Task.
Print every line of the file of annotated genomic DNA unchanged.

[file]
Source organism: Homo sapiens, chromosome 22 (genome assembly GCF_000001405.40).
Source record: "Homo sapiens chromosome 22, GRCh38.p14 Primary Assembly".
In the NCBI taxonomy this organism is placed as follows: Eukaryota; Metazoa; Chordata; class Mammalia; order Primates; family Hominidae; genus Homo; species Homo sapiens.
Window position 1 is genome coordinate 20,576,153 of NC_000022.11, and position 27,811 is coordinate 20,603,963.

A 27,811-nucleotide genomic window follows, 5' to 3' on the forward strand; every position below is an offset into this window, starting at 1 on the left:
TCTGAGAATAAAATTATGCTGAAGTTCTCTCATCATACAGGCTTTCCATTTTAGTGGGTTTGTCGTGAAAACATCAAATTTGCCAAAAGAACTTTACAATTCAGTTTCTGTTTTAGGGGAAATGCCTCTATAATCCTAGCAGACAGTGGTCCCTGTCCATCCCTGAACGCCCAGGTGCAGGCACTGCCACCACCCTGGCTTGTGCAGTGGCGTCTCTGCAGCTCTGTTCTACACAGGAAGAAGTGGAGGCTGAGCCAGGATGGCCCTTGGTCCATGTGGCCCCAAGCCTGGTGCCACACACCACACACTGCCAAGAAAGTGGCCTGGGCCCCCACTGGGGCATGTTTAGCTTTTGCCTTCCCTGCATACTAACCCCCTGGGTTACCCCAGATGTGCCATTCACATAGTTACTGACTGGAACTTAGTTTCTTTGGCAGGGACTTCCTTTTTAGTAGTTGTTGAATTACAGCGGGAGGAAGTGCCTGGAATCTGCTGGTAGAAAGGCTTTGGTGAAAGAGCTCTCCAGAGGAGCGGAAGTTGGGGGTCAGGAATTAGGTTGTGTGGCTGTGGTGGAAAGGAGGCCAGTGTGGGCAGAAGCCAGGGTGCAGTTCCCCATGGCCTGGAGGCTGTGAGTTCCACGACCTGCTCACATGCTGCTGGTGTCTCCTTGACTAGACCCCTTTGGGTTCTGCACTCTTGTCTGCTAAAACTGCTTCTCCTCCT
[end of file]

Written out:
Source organism: Homo sapiens, chromosome 22 (genome assembly GCF_000001405.40).
Source record: "Homo sapiens chromosome 22, GRCh38.p14 Primary Assembly".
In the NCBI taxonomy this organism is placed as follows: Eukaryota; Metazoa; Chordata; class Mammalia; order Primates; family Hominidae; genus Homo; species Homo sapiens.
Window position 1 is genome coordinate 20,576,153 of NC_000022.11, and position 27,811 is coordinate 20,603,963.

A 27,811-nucleotide genomic window follows, 5' to 3' on the forward strand; every position below is an offset into this window, starting at 1 on the left:
TCTGAGAATAAAATTATGCTGAAGTTCTCTCATCATACAGGCTTTCCATTTTAGTGGGTTTGTCGTGAAAACATCAAATTTGCCAAAAGAACTTTACAATTCAGTTTCTGTTTTAGGGGAAATGCCTCTATAATCCTAGCAGACAGTGGTCCCTGTCCATCCCTGAACGCCCAGGTGCAGGCACTGCCACCACCCTGGCTTGTGCAGTGGCGTCTCTGCAGCTCTGTTCTACACAGGAAGAAGTGGAGGCTGAGCCAGGATGGCCCTTGGTCCATGTGGCCCCAAGCCTGGTGCCACACACCACACACTGCCAAGAAAGTGGCCTGGGCCCCCACTGGGGCATGTTTAGCTTTTGCCTTCCCTGCATACTAACCCCCTGGGTTACCCCAGATGTGCCATTCACATAGTTACTGACTGGAACTTAGTTTCTTTGGCAGGGACTTCCTTTTTAGTAGTTGTTGAATTACAGCGGGAGGAAGTGCCTGGAATCTGCTGGTAGAAAGGCTTTGGTGAAAGAGCTCTCCAGAGGAGCGGAAGTTGGGGGTCAGGAATTAGGTTGTGTGGCTGTGGTGGAAAGGAGGCCAGTGTGGGCAGAAGCCAGGGTGCAGTTCCCCATGGCCTGGAGGCTGTGAGTTCCACGACCTGCTCACATGCTGCTGGTGTCTCCTTGACTAGACCCCTTTGGGTTCTGCACTCTTGTCTGCTAAAACTGCTTCTCCTCCT